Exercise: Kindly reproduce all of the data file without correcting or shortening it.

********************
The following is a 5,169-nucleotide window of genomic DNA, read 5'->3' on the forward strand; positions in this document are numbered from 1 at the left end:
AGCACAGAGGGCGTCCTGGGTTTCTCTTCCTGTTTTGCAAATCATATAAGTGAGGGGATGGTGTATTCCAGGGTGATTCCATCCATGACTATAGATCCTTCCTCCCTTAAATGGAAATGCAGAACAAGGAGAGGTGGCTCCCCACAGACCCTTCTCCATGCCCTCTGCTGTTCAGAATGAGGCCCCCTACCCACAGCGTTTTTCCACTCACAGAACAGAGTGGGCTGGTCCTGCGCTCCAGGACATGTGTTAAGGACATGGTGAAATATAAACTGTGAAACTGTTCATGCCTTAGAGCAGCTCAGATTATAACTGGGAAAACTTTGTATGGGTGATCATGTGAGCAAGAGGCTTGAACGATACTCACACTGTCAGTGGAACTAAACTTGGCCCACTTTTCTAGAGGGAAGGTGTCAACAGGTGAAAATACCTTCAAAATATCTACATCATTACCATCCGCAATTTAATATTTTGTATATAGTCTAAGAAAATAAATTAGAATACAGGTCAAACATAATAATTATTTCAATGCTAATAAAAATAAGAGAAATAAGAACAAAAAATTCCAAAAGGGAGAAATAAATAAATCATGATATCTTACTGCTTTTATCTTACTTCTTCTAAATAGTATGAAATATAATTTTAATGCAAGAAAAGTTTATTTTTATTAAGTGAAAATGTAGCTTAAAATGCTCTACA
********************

The following is a 5,169-nucleotide window of genomic DNA, read 5'->3' on the forward strand; positions in this document are numbered from 1 at the left end:
AGCACAGAGGGCGTCCTGGGTTTCTCTTCCTGTTTTGCAAATCATATAAGTGAGGGGATGGTGTATTCCAGGGTGATTCCATCCATGACTATAGATCCTTCCTCCCTTAAATGGAAATGCAGAACAAGGAGAGGTGGCTCCCCACAGACCCTTCTCCATGCCCTCTGCTGTTCAGAATGAGGCCCCCTACCCACAGCGTTTTTCCACTCACAGAACAGAGTGGGCTGGTCCTGCGCTCCAGGACATGTGTTAAGGACATGGTGAAATATAAACTGTGAAACTGTTCATGCCTTAGAGCAGCTCAGATTATAACTGGGAAAACTTTGTATGGGTGATCATGTGAGCAAGAGGCTTGAACGATACTCACACTGTCAGTGGAACTAAACTTGGCCCACTTTTCTAGAGGGAAGGTGTCAACAGGTGAAAATACCTTCAAAATATCTACATCATTACCATCCGCAATTTAATATTTTGTATATAGTCTAAGAAAATAAATTAGAATACAGGTCAAACATAATAATTATTTCAATGCTAATAAAAATAAGAGAAATAAGAACAAAAAATTCCAAAAGGGAGAAATAAATAAATCATGATATCTTACTGCTTTTATCTTACTTCTTCTAAATAGTATGAAATATAATTTTAATGCAAGAAAAGTTTATTTTTATTAAGTGAAAATGTAGCTTAAAATGCTCTACA